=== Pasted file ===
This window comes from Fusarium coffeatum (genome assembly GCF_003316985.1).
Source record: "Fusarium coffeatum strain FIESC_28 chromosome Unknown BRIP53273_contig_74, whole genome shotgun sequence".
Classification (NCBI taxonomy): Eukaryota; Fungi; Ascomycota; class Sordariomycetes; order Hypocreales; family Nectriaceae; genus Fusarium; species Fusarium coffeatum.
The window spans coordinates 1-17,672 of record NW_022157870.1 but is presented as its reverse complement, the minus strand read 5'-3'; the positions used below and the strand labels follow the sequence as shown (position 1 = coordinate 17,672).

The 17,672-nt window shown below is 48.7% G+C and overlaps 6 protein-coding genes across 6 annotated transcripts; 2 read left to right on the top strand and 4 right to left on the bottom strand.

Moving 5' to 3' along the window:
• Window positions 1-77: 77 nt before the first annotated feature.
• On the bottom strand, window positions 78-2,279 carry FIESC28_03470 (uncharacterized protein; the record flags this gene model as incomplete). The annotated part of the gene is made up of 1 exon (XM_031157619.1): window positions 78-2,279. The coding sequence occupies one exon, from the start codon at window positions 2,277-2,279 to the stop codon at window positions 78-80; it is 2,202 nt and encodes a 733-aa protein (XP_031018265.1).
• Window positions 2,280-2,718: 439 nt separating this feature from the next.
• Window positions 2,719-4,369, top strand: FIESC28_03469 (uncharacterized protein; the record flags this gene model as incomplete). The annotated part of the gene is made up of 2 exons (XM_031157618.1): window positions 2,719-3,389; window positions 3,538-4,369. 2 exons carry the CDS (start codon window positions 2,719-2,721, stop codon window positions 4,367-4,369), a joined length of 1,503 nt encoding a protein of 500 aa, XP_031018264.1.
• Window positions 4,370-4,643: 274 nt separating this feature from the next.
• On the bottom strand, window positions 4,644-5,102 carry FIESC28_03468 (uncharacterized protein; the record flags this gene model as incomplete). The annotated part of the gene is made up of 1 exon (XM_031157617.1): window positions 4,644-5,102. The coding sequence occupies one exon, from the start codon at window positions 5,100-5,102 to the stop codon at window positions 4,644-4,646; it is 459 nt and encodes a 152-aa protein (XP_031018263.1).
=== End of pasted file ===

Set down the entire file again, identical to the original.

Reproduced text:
This window comes from Fusarium coffeatum (genome assembly GCF_003316985.1).
Source record: "Fusarium coffeatum strain FIESC_28 chromosome Unknown BRIP53273_contig_74, whole genome shotgun sequence".
Classification (NCBI taxonomy): Eukaryota; Fungi; Ascomycota; class Sordariomycetes; order Hypocreales; family Nectriaceae; genus Fusarium; species Fusarium coffeatum.
The window spans coordinates 1-17,672 of record NW_022157870.1 but is presented as its reverse complement, the minus strand read 5'-3'; the positions used below and the strand labels follow the sequence as shown (position 1 = coordinate 17,672).

The 17,672-nt window shown below is 48.7% G+C and overlaps 6 protein-coding genes across 6 annotated transcripts; 2 read left to right on the top strand and 4 right to left on the bottom strand.

Moving 5' to 3' along the window:
• Window positions 1-77: 77 nt before the first annotated feature.
• On the bottom strand, window positions 78-2,279 carry FIESC28_03470 (uncharacterized protein; the record flags this gene model as incomplete). The annotated part of the gene is made up of 1 exon (XM_031157619.1): window positions 78-2,279. The coding sequence occupies one exon, from the start codon at window positions 2,277-2,279 to the stop codon at window positions 78-80; it is 2,202 nt and encodes a 733-aa protein (XP_031018265.1).
• Window positions 2,280-2,718: 439 nt separating this feature from the next.
• Window positions 2,719-4,369, top strand: FIESC28_03469 (uncharacterized protein; the record flags this gene model as incomplete). The annotated part of the gene is made up of 2 exons (XM_031157618.1): window positions 2,719-3,389; window positions 3,538-4,369. 2 exons carry the CDS (start codon window positions 2,719-2,721, stop codon window positions 4,367-4,369), a joined length of 1,503 nt encoding a protein of 500 aa, XP_031018264.1.
• Window positions 4,370-4,643: 274 nt separating this feature from the next.
• On the bottom strand, window positions 4,644-5,102 carry FIESC28_03468 (uncharacterized protein; the record flags this gene model as incomplete). The annotated part of the gene is made up of 1 exon (XM_031157617.1): window positions 4,644-5,102. The coding sequence occupies one exon, from the start codon at window positions 5,100-5,102 to the stop codon at window positions 4,644-4,646; it is 459 nt and encodes a 152-aa protein (XP_031018263.1).